Orange County Convention Center hospitality workers avoid potential strike, win big raises and pension in new contract

The deal includes a historic minimum wage increase, ‘setting a new standard for Central Florida workers.’

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Orange County Convention Center

Hundreds of union food service workers at the Orange County Convention Center have reached a tentative agreement with their employer, Sodexo, likely avoiding a strike threat that had been looming over the nation's third-largest convention facility since December.

The tentative agreement reached between Sodexo, a company contracted by the convention center, and Unite Here Local 737 delivers big gains for many of the facility's hospitality workers, per the union, including substantial pay raises for some of the convention center's lowest-paid hourly restaurant, concessions and banquet workers.

The agreement includes a historic minimum wage increase from $13 to $18 an hour this year, “setting a new standard for Central Florida workers,” per the union. Every worker, regardless of what they're currently being paid, would get a $5.50 raise by August 2024 under the agreement, with the first $3 raise retroactive to August 2022.

In what the union described as a “history-making win,” the deal also offers a pension that's fully funded by Sodexo for about 150 full-time workers (out of about 800 Orange County Convention Center workers represented by the union total, including those on call), with two years of retroactive contributions to the pension.

Central Florida's tourism industry hasn't seen a strike in more than 20 years, according to Local 737. But with a higher cost of living, rising rents and high inflation, the workers' union — which also represents Walt Disney World workers — said Sodexo's $13 minimum wage in Orange County was not going to cut it in 2023.


“I struggle with food, I struggle with my gas, I struggle with my rent,” said Jackeline Ponce, a nine-year veteran in retail and concessions at the Orange County Convention Center during a press call with Unite Here locals across the country in November. Earning just $13.60 an hour, Ponce said, “My co-workers and I are ready to do what it takes to win the contract we need.”

This tentative deal comes on the heels of a unanimous vote by the workers last November to authorize a strike. That vote came after months of negotiations between Unite Here and Sodexo, a global food services and facilities management company that contracts food service work to universities, government agencies, private companies like Google, as well as Walt Disney World, the Orlando International Airport, the University of Florida and Rollins College.

The multinational company has contracts with various Unite Here locals across the United States, but also has a history of union-busting that's led to labor disputes.

Jeremy Haicken, president of Unite Here Local 737, said last year that Sodexo, the nation's largest federal food service contractor, had not only failed to entertain the union's economics proposal for Orange County Convention Center workers' new contract — intended to lift wages for some of the facility's low-wage and, as the Sentinel's Scott Maxwell pointed out, taxpayer-funded jobs during contract negotiations, but had failed to come up with any proposal of their own.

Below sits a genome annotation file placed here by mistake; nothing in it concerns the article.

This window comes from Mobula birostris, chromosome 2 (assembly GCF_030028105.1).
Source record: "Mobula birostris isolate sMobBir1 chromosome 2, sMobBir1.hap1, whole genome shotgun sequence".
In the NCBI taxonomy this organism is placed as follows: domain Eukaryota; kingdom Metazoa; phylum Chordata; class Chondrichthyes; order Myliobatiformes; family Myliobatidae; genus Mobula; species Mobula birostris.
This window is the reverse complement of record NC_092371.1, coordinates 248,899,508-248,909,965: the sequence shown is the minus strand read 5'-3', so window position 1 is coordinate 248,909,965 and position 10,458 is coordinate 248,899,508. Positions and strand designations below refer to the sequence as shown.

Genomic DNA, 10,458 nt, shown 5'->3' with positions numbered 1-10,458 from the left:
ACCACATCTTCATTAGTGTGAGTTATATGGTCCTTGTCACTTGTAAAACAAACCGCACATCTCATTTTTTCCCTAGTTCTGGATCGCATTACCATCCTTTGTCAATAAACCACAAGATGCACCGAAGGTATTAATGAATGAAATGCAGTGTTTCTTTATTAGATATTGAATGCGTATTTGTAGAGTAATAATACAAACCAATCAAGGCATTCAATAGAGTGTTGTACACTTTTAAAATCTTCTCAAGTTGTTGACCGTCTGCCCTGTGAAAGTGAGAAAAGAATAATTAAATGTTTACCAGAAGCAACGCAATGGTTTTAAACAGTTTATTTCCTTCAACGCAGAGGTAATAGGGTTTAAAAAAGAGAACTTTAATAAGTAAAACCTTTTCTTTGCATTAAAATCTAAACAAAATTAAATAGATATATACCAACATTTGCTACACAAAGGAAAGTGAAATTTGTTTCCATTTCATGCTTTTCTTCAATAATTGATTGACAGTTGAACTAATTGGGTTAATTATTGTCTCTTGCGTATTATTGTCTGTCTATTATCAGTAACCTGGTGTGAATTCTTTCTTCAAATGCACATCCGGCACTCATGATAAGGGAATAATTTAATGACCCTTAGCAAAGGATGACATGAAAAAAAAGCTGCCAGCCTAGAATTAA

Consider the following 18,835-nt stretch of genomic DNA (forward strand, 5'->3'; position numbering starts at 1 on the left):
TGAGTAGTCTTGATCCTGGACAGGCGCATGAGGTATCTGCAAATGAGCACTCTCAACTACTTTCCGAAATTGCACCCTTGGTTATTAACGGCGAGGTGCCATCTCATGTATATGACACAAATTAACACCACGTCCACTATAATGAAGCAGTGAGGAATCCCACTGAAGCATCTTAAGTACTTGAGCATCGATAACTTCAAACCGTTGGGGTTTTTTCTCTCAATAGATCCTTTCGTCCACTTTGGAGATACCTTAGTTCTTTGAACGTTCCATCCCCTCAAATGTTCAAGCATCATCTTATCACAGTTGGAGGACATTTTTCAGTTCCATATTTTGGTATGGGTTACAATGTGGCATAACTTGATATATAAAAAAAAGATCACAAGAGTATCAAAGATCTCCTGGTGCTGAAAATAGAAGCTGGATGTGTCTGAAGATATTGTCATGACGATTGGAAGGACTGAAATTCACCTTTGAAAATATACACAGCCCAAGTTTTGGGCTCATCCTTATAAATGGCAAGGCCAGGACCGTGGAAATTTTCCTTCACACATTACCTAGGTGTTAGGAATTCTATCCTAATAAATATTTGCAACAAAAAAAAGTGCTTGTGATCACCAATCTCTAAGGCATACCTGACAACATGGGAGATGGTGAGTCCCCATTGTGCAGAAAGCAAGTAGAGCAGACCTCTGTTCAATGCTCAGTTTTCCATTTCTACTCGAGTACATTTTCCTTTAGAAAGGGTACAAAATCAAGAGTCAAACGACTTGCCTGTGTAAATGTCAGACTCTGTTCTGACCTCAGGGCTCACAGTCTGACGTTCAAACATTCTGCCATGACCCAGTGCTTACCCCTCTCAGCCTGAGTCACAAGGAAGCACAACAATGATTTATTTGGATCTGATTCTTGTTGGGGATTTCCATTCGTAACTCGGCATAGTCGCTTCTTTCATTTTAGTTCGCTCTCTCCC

“Frontline workers like these in convention centers were hit really hard by the pandemic, and too often have had to bear the brunt of the many cancellations of events that happened,” said Haicken, during the November press call . “Our members’ families depend on these jobs, and it is essential that Sodexo does better so families in Central Florida don’t have to go without basic necessities.”

The union's last contract with Sodexo (which included a no-strike clause) expired in December. But that contract was extended as the union's bargaining team of convention workers and union staffers continued meeting with Sodexo to hammer out a deal.

Workers prepared for a strike in recent weeks, in the event the company continued to stall or came back to them with a subpar offer.
Still, while it makes for a grabby headline, a strike isn't ideal for workers. And it's clear Sodexo can afford to pay them something closer to a living wage in a region that has one of the most unaffordable housing markets in the country. Sodexo reported a 21% growth in revenue for the 2022 fiscal year — equal to over $22 billion in revenue, total.

Orange County Convention Center workers weren't alone in identifying and using their leverage. Some 300 Sodexo employees at the Las Vegas Convention Center, represented by Unite Here Local 226, also voted unanimously to strike to November, and warnings of looming labor disputes are coming from convention center workers in Sacramento, New Orleans and Detroit over pay and working conditions.

Orlando Weekly emailed Sodexo for comment on the tentative agreement, but as of publication, the company has not provided a response.

According to Local 737, union Sodexo workers at the Orange County Convention Center concluded their vote on whether to approve, or ratify, their new agreement today. Orlando Weekly will have more details later this week.


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About The Author

McKenna Schueler

News reporter for Orlando Weekly, covering general news, local government, labor, housing, and other social and economic justice issues. Previously worked as a news anchor for WMNF in Tampa and a freelance journalist with works published in In These Times, Strikewave, Creative Loafing Tampa Bay, and Facing South...
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